Indoor Air Quality


Indoor environmental quality (IEQ) concerns are generally related to ventilation systems, the air, materials, and operations inside a building, moisture intrusion, and individual sensitivities. In a University building, the first contact for an indoor environmental quality concern is the maintenance organization for that building.

Other concerns not related to building air quality, but which may be perceived as an air quality issue, are noise, transient odors from paint, roof repair, construction, lighting, workstation design, or job stress. These issues need to be addressed between management of the affected department and the department overseeing the cause of the source.


The Environmental Protection Agency and the Occupational Safety and Health Administration have not promulgated regulations for indoor air quality. Assessment and resolution of indoor environmental quality issues are based on professional guidelines and industry best practices.

Procedures for Inquiries and Requests for Assistance

University Personnel

Department Management and faculty and staff shall contact building maintenance for initial requests.  
Common contacts are:

  • Athletics (Facilities Office, 335-9410)
  • Business Services/Tenant Properties (Heritage Property Management, 351-8404)
  • Iowa Memorial Union (Operations, 335-3138)
  • University Housing/Residence Services (Facilities and Operations, 335-9970)
  • UIHC (Facility Operations Maintenance & Engineering, 384-5208)
  • UI (Facilities Management Work Control Center, 335-5071)

Physicians and Workers Compensation Providers

Inquiries and requests should be directed to EHS’s IEQ Specialist. EHS or an EHS-recommended consultant may perform testing for a specific contaminant to determine if an employee with an individual sensitivity can work in his or her current location.

Professional Consultants

Inquiries from external consultants should be directed to EHS’s IEQ Specialist.

Procedures for Evaluations and Responses

Building Maintenance (First Level Response)

  • Building maintenance will conduct initial investigations of the building systems related to thermal comfort, moisture, and HVAC systems, and check the general condition of the complaint area. 
  • Incorrectly functioning building equipment must be repaired. If the repair may eliminate the IEQ complaint source, the complaint area will be monitored for improvement before forwarding the issue.  
  • If the issue is not resolved, building maintenance will inform the department and forward results of the investigation to Environmental Services.

Environmental Services (Second Level Response)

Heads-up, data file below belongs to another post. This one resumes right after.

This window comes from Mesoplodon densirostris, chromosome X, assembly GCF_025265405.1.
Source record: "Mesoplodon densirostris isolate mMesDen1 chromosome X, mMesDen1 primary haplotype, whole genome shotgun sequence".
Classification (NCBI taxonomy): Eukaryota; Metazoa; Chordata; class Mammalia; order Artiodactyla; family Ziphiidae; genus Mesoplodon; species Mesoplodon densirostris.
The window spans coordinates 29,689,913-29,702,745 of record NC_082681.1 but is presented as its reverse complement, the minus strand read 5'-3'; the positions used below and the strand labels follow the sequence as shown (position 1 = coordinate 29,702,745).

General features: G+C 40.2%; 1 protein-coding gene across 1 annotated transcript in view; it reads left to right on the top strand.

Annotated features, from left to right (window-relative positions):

• Environmental Services will conduct an expanded investigation by evaluating basic air quality parameters in the complaint area and looking for common air contaminant sources. 
  • If Environmental Services is unavailable to perform the expanded investigation, the name of an acceptable consultant will be given to the department.
  • In the event the investigation is unable to identify and correct the source of the issue, Environmental Services will contact EHS.

Environmental Health & Safety Office (Third Level Response)

  • The Environmental Health & Safety Office (EHS) will make recommendations on the final disposition of issues not yet resolved in the response process.  
  • If the complaint warrants further investigation, EHS will continue the investigation internally if personnel are available, or recommend a consultant.  In the event that costs are incurred for expendable supplies or analytical laboratory fees, EHS will obtain approval from the affected unit for cost reimbursement.
  • If EHS does not feel the complaint warrants further investigation, the department will be notified of the decision and any appropriate recommendations.

Laboratories Services for Sample Analysis

Analytical laboratories performing analysis will be nationally recognized laboratories with quality control programs. Sample collection conducted by any party will use professionally recommended methods in consultation with the analytical laboratory.


  • Costs related to an indoor air quality evaluation are generally the responsibility of the department with the affected person(s) or the requester of the services such as a medical provider or workers compensation carrier. 
  • University service units will determine costs on a case-by-case basis, taking into account availability of staff experts, resources, and factors involved in the case.